Clearly, more must be done to prevent slips and trips in the workplace. If you're a business owner, you can do your part by putting up a trip hazard sign wherever you and your employees are at risk of slipping, tripping or falling; common trip hazards include:

  • Steps and uneven surfaces
  • Trailing cables or wires
  • Loose floorboards/carpeting
  • Dimly-lit areas
  • Any other obstacles that might cause an accident

Visit our Trip Hazard Signs department to browse our full range of safety signs relating to slips, trips and falls. Alternatively, if you can't find the trip hazard sign you're looking for, feel free to contact Label Source and we'll do our best to meet your requirements.

We at Label Source consider ourselves the asset label specialists. Not only do we sell a huge variety of asset tags and barcode labels, we also pride ourselves on being able to answer practically any question a customer might have about asset labelling and the products required to do it.

Here are a few of the most common queries:

Q: What are asset labels?

A: Asset labels are numbered tags that company owners can use to keep track of their assets. Each asset label has its own unique number, making it easy to identify and monitor the labelled items.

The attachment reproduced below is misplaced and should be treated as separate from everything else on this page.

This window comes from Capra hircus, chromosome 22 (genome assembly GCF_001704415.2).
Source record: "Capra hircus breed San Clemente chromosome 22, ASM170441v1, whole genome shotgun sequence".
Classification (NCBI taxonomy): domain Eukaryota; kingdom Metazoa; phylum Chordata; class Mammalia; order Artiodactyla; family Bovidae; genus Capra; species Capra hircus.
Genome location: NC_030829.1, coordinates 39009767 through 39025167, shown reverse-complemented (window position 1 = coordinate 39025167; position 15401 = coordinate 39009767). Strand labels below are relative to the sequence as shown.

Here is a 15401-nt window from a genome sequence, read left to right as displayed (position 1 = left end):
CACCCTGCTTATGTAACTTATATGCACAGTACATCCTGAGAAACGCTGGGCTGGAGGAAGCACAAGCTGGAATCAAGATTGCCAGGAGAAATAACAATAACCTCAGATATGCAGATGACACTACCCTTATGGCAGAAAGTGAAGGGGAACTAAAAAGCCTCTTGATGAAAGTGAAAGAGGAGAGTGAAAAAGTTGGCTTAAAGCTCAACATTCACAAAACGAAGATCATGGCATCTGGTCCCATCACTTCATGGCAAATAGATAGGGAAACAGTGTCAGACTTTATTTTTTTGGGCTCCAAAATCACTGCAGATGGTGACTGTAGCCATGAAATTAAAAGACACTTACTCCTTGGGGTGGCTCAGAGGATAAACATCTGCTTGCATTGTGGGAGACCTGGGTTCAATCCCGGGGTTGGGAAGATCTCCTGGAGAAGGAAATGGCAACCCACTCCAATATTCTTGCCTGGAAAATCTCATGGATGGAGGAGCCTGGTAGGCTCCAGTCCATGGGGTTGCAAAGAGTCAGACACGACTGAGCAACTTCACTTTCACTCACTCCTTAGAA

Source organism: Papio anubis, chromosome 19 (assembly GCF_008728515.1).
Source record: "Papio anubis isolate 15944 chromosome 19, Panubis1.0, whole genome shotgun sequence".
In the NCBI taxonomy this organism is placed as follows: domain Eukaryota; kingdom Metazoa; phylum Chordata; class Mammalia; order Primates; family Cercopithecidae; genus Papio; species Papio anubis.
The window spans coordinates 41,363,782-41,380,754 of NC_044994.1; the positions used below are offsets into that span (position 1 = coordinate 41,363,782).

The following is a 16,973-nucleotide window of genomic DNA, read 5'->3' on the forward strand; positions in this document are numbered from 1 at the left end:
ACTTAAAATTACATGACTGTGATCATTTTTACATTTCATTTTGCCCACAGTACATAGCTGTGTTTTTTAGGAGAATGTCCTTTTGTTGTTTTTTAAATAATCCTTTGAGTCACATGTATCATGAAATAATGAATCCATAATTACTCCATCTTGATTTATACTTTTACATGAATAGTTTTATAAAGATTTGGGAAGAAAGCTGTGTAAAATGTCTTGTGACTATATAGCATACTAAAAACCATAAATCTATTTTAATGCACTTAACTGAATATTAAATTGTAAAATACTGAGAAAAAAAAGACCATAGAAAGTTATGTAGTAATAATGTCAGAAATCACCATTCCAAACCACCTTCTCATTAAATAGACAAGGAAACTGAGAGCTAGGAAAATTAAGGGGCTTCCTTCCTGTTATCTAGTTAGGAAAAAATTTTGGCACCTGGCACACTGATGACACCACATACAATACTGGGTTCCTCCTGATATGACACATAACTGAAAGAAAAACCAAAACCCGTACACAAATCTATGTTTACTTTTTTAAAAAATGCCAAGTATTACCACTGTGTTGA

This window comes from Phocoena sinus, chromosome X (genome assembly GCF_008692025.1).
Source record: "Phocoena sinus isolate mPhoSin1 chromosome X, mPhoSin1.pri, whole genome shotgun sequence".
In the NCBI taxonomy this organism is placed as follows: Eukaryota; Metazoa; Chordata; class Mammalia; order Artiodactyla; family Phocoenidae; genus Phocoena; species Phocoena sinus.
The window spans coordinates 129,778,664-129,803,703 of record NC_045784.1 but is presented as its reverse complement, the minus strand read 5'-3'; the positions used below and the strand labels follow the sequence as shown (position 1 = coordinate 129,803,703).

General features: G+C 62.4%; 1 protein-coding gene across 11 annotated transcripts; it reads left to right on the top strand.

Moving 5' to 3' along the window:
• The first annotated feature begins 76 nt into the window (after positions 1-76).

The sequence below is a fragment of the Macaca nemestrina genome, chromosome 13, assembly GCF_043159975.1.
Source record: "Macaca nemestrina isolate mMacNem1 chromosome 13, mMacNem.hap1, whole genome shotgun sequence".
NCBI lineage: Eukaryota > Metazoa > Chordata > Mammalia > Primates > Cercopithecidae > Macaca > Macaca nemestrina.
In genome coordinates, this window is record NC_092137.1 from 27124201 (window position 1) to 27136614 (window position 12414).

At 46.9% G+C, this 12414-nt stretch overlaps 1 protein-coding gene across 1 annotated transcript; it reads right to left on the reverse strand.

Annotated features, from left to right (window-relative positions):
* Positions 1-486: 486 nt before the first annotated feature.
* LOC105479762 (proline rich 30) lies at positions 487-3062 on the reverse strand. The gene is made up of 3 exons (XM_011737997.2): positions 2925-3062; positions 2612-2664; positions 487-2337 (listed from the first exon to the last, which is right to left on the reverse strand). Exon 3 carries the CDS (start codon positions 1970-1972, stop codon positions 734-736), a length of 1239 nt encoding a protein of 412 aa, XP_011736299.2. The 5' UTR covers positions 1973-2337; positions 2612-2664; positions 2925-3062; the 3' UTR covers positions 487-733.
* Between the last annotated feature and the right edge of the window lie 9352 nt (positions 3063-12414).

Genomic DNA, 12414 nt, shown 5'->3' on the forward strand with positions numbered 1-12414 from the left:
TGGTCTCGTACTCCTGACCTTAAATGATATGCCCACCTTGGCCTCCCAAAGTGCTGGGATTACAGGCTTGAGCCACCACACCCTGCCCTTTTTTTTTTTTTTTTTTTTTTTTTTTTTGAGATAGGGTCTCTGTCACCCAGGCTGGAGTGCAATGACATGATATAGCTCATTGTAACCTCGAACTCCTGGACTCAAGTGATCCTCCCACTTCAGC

Q: Why do people use asset labels?

A: Asset labels are useful in a number of different ways. By making assets individually identifiable, they speed up stock/inventory control and deter thieves. Asset labels are particularly well-suited to moveable assets (e.g. computers, laptops, tools), especially if said assets are frequently taken off the premises and into the field.

Q: Can I have my company's logo on my asset labels?

A: Absolutely! We offer a variety of customisation options to complement our standard asset labelling range - many of our clients have found that the inclusion of a logo helps to improve brand awareness and improve the identifiability of marked items.


Q: What are asset labels made of?

A: Asset labels come in many different materials, each with its own properties. Most of the asset tags we supply here at Label Source are made of self-adhesive vinyl, but we also offer foil asset labels, which have a wider operating temperature range. You may also wish to invest in destructible or tamper-evident asset labels; these tags come with additional security features to prevent them from being cleanly removed by thieves.

Click here to browse Label Source's full range of asset marking products, or contact us if you have any other questions about asset labels and their uses.